The opinion of the court was delivered by: RAYFIEL
On February 26, 1954, an eight-count information was filed against the defendant. The first three counts charge him, as president of Joseph L. Sclafani, Inc., a corporation, with wilfully and knowingly attempting to evade the payment of part of its income taxes for the years 1947 to 1949, inclusive, by filing with the Collector of Internal Revenue false and fraudulent tax returns for the said years. Counts 6 to 8, inclusive, charge him, a married man, with wilfully and knowingly attempting to evade the payment of part of the income taxes due from him and his wife for the years 1947 to 1949, inclusive, by filing with the collector of Internal Revenue false and fraudulent income tax returns for himself and his wife for the said years. Counts 4 and 5 charge that on or about, and between June 21, 1950, and January 12, 1951, the defendant, a married man, wilfully and knowingly attempted to defeat and evade a part of the income taxes due from him and his wife for the years 1945 and 1946, respectively, by making, filing and causing to be filed with representatives of the United States Treasury Department certain false and fraudulent statements for the purpose of concealing additional unreported income.
On July 23, 1954, a subpoena duces tecum was served upon the defendant, directing him to appear before a Grand Jury and to bring certain books and records of the aforementioned corporation with him. On July 26, 1954, another subpoena was served upon him, directing him to appear before the said Grand Jury to give oral testimony relating to the affairs of the said corporation. Both subpoenas were returnable July 27, 1954, on which day the defendant appeared but declined to testify, claiming his constitutional privilege. On July 29th Judge Bruchhausen ordered him to appear and testify before the Grand Jury to the extent hereinafter indicated.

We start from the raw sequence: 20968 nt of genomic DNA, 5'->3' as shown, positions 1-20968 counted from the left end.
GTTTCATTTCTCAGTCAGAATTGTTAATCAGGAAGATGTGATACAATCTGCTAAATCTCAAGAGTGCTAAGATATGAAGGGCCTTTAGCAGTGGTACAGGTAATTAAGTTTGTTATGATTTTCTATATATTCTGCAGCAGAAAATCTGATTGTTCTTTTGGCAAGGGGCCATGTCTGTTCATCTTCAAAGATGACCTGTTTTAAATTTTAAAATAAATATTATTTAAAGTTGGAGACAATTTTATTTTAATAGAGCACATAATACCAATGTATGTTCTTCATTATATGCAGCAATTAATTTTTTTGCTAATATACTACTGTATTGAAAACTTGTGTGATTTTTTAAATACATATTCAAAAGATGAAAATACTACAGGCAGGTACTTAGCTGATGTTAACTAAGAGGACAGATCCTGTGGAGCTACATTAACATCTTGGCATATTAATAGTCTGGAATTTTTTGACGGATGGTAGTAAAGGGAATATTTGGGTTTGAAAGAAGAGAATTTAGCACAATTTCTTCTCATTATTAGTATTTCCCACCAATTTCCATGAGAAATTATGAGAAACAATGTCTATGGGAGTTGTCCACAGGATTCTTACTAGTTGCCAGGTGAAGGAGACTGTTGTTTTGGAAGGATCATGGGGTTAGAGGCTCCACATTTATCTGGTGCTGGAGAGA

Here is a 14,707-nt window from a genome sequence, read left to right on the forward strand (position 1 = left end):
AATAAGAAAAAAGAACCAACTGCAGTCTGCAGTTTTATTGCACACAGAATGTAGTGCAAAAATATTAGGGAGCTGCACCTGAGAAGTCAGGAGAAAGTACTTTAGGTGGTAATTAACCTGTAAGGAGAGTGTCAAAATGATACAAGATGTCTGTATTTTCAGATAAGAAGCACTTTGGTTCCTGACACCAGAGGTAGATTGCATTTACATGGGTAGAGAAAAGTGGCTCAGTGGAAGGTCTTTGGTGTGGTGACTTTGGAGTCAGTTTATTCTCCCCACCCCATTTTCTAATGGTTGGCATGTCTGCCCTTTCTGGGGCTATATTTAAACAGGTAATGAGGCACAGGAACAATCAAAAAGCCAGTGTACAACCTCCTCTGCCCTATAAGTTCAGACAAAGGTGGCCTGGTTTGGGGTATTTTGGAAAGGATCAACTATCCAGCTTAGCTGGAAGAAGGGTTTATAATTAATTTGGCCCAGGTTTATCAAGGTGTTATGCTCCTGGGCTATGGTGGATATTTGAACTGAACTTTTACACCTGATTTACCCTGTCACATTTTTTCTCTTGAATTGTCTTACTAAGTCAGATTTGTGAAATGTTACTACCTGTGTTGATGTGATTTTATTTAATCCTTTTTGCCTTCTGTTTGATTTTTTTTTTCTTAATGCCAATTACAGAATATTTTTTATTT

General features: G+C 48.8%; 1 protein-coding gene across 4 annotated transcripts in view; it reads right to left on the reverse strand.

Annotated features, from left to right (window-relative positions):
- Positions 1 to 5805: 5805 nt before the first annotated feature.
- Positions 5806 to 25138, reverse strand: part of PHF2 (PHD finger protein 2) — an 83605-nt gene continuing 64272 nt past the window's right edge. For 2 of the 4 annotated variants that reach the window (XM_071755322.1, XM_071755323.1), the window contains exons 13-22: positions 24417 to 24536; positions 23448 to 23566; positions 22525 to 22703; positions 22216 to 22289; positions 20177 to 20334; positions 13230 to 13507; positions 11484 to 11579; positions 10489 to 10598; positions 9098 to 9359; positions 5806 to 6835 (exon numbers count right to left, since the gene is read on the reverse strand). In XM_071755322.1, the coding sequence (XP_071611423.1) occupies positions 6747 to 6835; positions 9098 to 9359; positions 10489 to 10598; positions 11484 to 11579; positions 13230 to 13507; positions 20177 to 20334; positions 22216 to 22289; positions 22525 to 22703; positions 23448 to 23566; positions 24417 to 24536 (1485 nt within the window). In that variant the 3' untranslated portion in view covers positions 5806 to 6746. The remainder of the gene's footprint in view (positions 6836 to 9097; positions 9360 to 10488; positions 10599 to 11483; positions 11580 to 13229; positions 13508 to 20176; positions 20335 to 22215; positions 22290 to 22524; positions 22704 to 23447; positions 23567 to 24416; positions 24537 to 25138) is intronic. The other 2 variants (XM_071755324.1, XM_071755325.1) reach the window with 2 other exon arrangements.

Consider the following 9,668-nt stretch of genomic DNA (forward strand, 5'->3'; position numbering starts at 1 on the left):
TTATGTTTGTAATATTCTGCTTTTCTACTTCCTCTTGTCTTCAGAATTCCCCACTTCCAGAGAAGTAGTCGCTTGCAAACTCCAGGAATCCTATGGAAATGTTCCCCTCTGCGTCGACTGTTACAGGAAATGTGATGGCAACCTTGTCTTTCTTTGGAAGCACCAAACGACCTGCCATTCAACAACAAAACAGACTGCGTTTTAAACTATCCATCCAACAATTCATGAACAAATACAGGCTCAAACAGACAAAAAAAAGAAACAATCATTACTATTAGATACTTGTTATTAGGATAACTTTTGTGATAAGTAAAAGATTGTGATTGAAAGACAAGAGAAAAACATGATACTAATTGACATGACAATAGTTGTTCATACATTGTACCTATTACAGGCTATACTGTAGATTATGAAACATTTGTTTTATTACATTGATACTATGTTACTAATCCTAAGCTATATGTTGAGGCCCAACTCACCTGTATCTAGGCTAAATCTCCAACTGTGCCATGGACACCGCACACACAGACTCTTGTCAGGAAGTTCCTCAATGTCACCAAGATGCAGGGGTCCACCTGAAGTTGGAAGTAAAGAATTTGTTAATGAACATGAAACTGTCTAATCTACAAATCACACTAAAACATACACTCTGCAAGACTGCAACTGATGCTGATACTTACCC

The defendant has moved before this Court for the following relief: --
(1) to dismiss the information on the ground that his constitutional rights have been infringed.
(2) to dismiss counts 4 and 5 of the information on the ground that prosecution thereunder is barred by the Statute of Limitations.
Judge Bruchhausen's aforementioned order of July 29th, 1954, directed the defendant, as an officer of Joseph L. Sclafani, Inc., to answer questions relating to the identification and authentication of the books and records of the said corporation, which were to be produced pursuant to the subpoena duces tecum, and to explain the absence or reveal the whereabouts of those not produced. That the defendant was clearly obliged to do on the authority of Wilson v. United States, 221 U.S. 361, 31 S. Ct. 538, 55 L. Ed. 771, and United States v. Field, 2 Cir., 193 F.2d 92, certiorari denied 342 U.S. 894, 72 S. Ct. 202, 96 L. Ed. 670.